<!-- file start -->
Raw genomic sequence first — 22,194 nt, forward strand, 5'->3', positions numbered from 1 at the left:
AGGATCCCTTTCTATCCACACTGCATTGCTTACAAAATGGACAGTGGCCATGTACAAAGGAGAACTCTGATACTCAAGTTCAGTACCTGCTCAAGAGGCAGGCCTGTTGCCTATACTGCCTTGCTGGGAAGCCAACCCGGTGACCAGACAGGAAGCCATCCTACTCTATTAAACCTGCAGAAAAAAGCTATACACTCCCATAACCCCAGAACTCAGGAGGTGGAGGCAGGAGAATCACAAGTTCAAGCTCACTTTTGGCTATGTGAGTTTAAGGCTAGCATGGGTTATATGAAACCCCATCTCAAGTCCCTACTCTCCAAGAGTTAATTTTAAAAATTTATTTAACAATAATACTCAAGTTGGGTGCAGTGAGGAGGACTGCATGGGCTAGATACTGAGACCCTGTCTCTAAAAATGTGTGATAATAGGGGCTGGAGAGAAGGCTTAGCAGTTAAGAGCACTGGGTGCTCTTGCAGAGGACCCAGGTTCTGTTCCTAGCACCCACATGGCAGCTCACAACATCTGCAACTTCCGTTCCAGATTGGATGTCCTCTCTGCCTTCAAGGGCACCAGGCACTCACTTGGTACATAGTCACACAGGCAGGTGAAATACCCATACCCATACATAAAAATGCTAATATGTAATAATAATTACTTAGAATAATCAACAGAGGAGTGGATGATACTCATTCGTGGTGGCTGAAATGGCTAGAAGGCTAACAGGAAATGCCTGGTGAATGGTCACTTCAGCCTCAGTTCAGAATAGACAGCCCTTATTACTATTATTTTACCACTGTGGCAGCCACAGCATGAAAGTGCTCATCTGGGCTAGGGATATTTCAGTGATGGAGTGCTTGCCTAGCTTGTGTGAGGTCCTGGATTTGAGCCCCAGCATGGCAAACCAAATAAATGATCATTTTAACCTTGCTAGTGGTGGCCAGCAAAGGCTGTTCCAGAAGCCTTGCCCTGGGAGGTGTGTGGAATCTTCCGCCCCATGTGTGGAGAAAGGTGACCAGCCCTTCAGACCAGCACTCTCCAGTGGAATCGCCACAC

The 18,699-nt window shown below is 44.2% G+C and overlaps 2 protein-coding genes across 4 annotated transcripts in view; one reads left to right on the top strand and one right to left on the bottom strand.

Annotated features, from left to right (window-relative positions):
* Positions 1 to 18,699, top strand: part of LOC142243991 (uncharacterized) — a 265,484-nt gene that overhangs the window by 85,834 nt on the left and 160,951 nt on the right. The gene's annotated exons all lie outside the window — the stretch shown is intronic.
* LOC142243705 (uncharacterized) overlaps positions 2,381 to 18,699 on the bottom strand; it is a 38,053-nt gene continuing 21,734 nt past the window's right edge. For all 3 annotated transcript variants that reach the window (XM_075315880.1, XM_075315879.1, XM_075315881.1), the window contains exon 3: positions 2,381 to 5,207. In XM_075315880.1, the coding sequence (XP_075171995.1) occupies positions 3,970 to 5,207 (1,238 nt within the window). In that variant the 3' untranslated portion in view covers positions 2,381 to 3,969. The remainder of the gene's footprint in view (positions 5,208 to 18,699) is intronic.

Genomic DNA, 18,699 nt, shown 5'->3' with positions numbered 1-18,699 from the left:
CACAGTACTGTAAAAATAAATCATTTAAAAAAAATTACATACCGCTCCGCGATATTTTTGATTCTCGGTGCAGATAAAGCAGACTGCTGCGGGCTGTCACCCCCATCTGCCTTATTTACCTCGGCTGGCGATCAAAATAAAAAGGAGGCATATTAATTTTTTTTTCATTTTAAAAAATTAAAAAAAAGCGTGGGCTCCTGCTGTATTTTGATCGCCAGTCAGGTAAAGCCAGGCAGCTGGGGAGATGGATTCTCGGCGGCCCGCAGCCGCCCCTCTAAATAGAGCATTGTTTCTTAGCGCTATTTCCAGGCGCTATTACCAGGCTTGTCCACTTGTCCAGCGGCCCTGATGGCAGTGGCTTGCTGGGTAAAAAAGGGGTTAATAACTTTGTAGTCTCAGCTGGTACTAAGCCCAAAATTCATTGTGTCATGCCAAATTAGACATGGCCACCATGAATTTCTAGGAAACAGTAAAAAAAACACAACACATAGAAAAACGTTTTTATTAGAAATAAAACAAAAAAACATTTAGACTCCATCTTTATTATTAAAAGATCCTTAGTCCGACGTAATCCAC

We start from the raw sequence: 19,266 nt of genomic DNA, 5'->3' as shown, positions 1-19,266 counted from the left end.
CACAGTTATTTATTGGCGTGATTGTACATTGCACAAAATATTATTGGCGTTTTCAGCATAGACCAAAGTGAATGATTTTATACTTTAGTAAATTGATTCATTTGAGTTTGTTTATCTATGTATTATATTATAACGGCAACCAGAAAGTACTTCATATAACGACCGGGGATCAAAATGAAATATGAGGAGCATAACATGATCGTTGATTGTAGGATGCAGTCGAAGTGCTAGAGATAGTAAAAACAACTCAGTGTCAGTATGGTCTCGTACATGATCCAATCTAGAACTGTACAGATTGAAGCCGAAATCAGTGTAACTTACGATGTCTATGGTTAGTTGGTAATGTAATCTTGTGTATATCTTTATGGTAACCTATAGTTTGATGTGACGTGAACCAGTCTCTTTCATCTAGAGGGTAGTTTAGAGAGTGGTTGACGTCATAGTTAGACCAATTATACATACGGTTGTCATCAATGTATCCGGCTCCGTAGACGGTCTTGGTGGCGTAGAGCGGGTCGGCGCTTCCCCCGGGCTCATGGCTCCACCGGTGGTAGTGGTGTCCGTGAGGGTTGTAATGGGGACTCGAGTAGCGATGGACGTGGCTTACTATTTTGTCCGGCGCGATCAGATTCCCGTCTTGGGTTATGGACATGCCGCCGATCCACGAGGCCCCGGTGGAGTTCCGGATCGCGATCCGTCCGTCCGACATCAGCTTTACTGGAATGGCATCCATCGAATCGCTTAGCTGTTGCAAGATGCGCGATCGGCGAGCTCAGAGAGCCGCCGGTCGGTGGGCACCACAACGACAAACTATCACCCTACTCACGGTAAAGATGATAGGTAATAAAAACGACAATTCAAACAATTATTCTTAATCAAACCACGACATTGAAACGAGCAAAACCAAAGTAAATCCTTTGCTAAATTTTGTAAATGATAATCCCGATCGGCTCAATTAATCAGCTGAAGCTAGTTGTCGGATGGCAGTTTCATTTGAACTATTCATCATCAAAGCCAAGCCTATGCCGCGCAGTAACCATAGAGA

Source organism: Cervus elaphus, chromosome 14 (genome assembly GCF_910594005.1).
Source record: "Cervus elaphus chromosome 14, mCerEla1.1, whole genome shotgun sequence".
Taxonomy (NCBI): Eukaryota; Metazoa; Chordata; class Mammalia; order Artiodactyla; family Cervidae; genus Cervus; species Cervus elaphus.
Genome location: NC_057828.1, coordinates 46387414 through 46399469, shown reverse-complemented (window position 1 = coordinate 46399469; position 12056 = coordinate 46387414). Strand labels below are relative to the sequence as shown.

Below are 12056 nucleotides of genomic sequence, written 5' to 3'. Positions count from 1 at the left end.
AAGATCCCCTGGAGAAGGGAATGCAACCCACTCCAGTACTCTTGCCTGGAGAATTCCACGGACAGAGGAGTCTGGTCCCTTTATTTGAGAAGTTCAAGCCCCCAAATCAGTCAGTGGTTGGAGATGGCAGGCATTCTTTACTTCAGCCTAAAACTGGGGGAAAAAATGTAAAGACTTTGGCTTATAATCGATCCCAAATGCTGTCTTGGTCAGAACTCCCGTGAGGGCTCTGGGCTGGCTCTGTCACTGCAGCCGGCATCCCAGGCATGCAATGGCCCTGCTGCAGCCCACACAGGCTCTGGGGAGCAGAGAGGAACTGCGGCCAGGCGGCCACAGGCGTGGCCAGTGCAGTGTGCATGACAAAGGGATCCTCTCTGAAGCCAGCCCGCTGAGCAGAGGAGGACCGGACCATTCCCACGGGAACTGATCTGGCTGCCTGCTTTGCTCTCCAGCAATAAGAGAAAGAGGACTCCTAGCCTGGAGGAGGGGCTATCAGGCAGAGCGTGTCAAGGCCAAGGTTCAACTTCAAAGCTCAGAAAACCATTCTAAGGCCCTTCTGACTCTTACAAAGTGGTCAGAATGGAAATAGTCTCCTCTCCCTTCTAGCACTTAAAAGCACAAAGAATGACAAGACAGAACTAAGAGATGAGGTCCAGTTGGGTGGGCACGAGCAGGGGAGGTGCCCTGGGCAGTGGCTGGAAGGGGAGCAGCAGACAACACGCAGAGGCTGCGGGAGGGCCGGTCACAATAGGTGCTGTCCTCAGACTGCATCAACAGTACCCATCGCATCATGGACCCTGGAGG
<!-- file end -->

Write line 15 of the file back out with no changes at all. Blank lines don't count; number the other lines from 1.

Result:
Below are 12056 nucleotides of genomic sequence, written 5' to 3'. Positions count from 1 at the left end.